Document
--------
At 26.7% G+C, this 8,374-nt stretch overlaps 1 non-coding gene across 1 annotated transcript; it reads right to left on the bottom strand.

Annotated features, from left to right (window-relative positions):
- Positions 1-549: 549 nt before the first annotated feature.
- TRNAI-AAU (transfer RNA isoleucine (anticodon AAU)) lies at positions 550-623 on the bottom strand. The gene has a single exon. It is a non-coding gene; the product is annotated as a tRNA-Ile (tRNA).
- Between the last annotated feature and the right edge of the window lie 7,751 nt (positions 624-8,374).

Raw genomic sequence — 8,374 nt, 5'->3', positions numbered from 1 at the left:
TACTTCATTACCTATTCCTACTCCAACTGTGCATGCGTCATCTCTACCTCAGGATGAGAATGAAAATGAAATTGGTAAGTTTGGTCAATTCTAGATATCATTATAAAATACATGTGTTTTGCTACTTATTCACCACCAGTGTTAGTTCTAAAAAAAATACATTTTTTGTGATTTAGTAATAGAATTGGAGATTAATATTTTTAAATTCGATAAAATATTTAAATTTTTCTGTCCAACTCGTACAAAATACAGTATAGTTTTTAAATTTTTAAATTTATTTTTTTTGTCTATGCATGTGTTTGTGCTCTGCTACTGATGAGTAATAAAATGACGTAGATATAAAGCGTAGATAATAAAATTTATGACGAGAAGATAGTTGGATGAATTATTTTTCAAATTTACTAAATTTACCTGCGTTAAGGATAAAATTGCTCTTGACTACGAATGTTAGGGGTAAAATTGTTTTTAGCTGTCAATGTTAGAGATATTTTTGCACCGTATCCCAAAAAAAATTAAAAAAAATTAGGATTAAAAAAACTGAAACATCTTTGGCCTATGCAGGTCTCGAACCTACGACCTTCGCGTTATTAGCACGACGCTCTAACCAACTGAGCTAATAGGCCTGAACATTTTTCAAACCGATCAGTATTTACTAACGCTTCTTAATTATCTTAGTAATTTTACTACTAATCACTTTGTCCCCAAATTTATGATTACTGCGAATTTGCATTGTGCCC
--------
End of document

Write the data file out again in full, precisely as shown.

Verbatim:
At 26.7% G+C, this 8,374-nt stretch overlaps 1 non-coding gene across 1 annotated transcript; it reads right to left on the bottom strand.

Annotated features, from left to right (window-relative positions):
- Positions 1-549: 549 nt before the first annotated feature.
- TRNAI-AAU (transfer RNA isoleucine (anticodon AAU)) lies at positions 550-623 on the bottom strand. The gene has a single exon. It is a non-coding gene; the product is annotated as a tRNA-Ile (tRNA).
- Between the last annotated feature and the right edge of the window lie 7,751 nt (positions 624-8,374).

Raw genomic sequence — 8,374 nt, 5'->3', positions numbered from 1 at the left:
TACTTCATTACCTATTCCTACTCCAACTGTGCATGCGTCATCTCTACCTCAGGATGAGAATGAAAATGAAATTGGTAAGTTTGGTCAATTCTAGATATCATTATAAAATACATGTGTTTTGCTACTTATTCACCACCAGTGTTAGTTCTAAAAAAAATACATTTTTTGTGATTTAGTAATAGAATTGGAGATTAATATTTTTAAATTCGATAAAATATTTAAATTTTTCTGTCCAACTCGTACAAAATACAGTATAGTTTTTAAATTTTTAAATTTATTTTTTTTGTCTATGCATGTGTTTGTGCTCTGCTACTGATGAGTAATAAAATGACGTAGATATAAAGCGTAGATAATAAAATTTATGACGAGAAGATAGTTGGATGAATTATTTTTCAAATTTACTAAATTTACCTGCGTTAAGGATAAAATTGCTCTTGACTACGAATGTTAGGGGTAAAATTGTTTTTAGCTGTCAATGTTAGAGATATTTTTGCACCGTATCCCAAAAAAAATTAAAAAAAATTAGGATTAAAAAAACTGAAACATCTTTGGCCTATGCAGGTCTCGAACCTACGACCTTCGCGTTATTAGCACGACGCTCTAACCAACTGAGCTAATAGGCCTGAACATTTTTCAAACCGATCAGTATTTACTAACGCTTCTTAATTATCTTAGTAATTTTACTACTAATCACTTTGTCCCCAAATTTATGATTACTGCGAATTTGCATTGTGCCC